• 9.
    Emami, Azita
    et al.
    Department of Nursing, Karolinska Institutet, Huddinge, Sweden .
    Mazaheri, Monir
    Department of Nursing, Karolinska Institutet, Huddinge, Sweden .
    Difficulties in recruiting participants for a research study on immigrant dementia caregivers: Challenges in conducting research with a culturally diverse population.2007In: Journal of Immigrant and Refugee Studies, Vol. 5, no 4, p. 103-108Article in journal (Refereed)
  • 10.
    Fallahi Khoshknab, M.
    et al.
    University of Social Welfare and Rehabilitation Sciences, Tehran, Iran.
    Mazaheri, Monir
    Karolinska Institute, Sweden.
    Tamizi, Z.
    Razi Educational Center, Tehran, Iran.
    Khankh, H.R.
    University of Social Welfare and Rehabilitation Sciences, Tehran, Iran.
    Babaei, R.m.
    University of Social Welfare and Rehabilitation Sciences, Tehran, Iran.
    Ghazanfari, N.
    University of Social Welfare and Rehabilitation Sciences, Tehran, Iran.
    Khoshknab, P.F
    Tehran University of Medical Sciences, Tehran, Iran.
    The effect of weight monitoring and recording on control of obesity and overweight2011In: Eating and Weight Disorders, ISSN 1124-4909, E-ISSN 1590-1262, Vol. 16, no 2, p. 137-141Article in journal (Refereed)
    Abstract [en]

    BACKGROUND: Obesity is one of the dilemmas of the recent century and imposes huge costs related to its complications and diseases on people and societies. This study aims to investigate whether recording and monitoring weight and its changes can modify eating habits and therefore weight control. METHODS: This is a quasi-experimental interventional study. Seventy nine of the staff of the University of Social Welfare and Rehabilitation (USWR) were randomly placed in two intervention (N=40) and control (39) groups. A standard weight scale and height meter was used to measure weight, height and body mass index (BMI). For the intervention group, weight was measured, recorded and announced to the participants twice a week for 3 months. For the control group, weight measurement and recording was done once in the beginning of the study and once at the end of the study. Data were analyzed using SPSS ver.11.5 and compared between groups. RESULTS: There were no significant differences in the average age between the groups. Mean pre-intervention weight was 87.08±10.9 Kg and 85.83±16.44 Kg in the intervention and control groups, respectively and was not significantly different. Mean post-intervention weight was 83.5 Kg in the intervention group, which was significantly different from pre-intervention weight. Mean post-intervention weight was 86.31 Kg in the control group that was not significantly different from pre-intervention weight. CONCLUSION: Recording and monitoring weight and its changes in overweight people can affect weight control since knowledge and insight about weight may motivate people to modify their eating habits. We therefore recommend this strategy as an adjuvant to weight control programs.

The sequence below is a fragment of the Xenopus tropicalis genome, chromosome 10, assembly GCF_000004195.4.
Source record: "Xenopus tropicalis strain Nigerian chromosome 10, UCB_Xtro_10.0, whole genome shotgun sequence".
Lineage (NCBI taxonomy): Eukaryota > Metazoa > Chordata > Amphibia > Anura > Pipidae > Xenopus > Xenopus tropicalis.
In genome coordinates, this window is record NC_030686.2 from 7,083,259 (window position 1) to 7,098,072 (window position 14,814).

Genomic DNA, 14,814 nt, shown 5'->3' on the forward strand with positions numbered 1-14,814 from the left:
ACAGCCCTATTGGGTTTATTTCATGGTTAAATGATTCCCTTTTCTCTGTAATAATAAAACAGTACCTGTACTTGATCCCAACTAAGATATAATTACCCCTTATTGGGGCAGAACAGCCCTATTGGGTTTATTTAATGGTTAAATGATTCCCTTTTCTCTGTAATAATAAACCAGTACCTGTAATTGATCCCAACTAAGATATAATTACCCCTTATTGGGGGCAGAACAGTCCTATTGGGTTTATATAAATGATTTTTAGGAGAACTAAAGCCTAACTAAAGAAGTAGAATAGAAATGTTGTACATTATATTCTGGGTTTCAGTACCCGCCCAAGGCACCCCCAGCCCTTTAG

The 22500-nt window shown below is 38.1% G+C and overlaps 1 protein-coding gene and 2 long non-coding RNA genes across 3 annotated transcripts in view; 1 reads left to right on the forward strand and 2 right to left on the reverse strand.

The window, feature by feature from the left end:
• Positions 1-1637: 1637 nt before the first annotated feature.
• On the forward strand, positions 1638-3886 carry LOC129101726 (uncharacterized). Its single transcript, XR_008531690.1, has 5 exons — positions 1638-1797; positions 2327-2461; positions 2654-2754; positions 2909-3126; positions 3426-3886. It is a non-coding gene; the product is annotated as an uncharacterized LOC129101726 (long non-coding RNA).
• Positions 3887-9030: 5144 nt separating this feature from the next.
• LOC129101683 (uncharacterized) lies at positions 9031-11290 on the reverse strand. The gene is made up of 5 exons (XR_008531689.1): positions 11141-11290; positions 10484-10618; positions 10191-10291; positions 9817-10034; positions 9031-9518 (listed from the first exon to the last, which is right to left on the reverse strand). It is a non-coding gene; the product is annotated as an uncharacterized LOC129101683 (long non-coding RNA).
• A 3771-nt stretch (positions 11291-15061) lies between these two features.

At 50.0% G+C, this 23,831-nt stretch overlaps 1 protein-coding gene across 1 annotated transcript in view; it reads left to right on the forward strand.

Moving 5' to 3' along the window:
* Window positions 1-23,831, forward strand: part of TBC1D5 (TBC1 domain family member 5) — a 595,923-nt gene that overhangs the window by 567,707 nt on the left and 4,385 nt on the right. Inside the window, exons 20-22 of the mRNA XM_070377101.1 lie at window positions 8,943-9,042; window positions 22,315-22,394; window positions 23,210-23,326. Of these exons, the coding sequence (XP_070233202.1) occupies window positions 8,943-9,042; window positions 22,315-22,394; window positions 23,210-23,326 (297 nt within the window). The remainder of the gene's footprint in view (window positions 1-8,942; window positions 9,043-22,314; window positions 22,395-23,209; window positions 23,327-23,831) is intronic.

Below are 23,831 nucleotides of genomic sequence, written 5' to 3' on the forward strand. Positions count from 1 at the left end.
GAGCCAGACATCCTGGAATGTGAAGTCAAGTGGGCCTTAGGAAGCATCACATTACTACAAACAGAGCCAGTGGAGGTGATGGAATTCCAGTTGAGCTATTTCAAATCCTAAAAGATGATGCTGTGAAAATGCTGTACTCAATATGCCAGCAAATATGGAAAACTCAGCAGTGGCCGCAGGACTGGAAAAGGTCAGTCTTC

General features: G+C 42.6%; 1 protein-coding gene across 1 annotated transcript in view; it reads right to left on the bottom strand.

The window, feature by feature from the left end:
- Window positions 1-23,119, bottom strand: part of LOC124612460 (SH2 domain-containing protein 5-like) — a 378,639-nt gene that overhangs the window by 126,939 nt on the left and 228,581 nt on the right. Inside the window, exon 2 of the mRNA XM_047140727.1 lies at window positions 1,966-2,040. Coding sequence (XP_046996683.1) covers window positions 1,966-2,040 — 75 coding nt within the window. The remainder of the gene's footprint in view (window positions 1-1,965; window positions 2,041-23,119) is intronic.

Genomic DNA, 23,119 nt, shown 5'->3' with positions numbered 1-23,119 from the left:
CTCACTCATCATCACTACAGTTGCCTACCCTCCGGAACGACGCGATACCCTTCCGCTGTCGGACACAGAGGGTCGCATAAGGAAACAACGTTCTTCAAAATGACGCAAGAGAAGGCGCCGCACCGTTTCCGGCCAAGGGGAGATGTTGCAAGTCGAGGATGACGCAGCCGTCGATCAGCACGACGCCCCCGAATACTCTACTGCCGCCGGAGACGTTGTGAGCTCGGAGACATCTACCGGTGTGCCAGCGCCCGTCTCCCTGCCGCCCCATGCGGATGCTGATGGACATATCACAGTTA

• 11.
    Fallahi Khoshknab, Masoud
    et al.
    Department of Nursing, University of Social Welfare and Rehabilitation Sciences, Iran .
    Mazaheri, Monir
    Univ Tehran Med Sci, Fac Nursing & Midwifery, Tehran, Iran.
    Maddah, Sadat Seyed Bagher
    Department of Nursing, University of Social Welfare and Rehabilitation Sciences, Mehdi Rahgozar, Iran .
    Rahgozar, Mehdi
    Department of Statistics, University of Social Welfare and Rehabilitation Sciences, Tehran, Iran .
    Validation and reliability test of Persian version of The Spirituality and Spiritual Care Rating Scale (SSCRS)2010In: Journal of clinical nursing, ISSN 1365-2702, Vol. 19, p. 2939-2941Article in journal (Refereed)
  • 12.
    Mazaheri, Monir
    Mälardalen University, School of Health, Care and Social Welfare, Health and Welfare.
    Pain management as ambition and practice can the gap be closed?2015Conference paper (Refereed)
  • 13.
    Mazaheri, Monir
    Mälardalen University, School of Health, Care and Social Welfare, Health and Welfare.
    Perception of conscience among enrolled nurses with an Iranian background working in residential care for Persian-speaking people with dementia disease2015Conference paper (Refereed)
  • 14.
    Mazaheri, Monir